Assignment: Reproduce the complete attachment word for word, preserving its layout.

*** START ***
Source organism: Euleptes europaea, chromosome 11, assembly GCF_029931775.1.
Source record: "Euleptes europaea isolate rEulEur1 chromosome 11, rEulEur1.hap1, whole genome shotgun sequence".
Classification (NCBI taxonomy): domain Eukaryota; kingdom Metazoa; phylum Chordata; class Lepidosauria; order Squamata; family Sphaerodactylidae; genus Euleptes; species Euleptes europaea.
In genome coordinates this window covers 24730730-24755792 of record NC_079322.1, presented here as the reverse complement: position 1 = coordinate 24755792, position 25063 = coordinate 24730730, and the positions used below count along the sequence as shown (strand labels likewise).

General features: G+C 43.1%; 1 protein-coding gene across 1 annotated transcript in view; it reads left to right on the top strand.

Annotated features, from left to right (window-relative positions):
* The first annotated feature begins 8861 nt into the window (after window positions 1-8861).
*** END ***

Source organism: Euleptes europaea, chromosome 11, assembly GCF_029931775.1.
Source record: "Euleptes europaea isolate rEulEur1 chromosome 11, rEulEur1.hap1, whole genome shotgun sequence".
Classification (NCBI taxonomy): domain Eukaryota; kingdom Metazoa; phylum Chordata; class Lepidosauria; order Squamata; family Sphaerodactylidae; genus Euleptes; species Euleptes europaea.
In genome coordinates this window covers 24730730-24755792 of record NC_079322.1, presented here as the reverse complement: position 1 = coordinate 24755792, position 25063 = coordinate 24730730, and the positions used below count along the sequence as shown (strand labels likewise).

General features: G+C 43.1%; 1 protein-coding gene across 1 annotated transcript in view; it reads left to right on the top strand.

Annotated features, from left to right (window-relative positions):
* The first annotated feature begins 8861 nt into the window (after window positions 1-8861).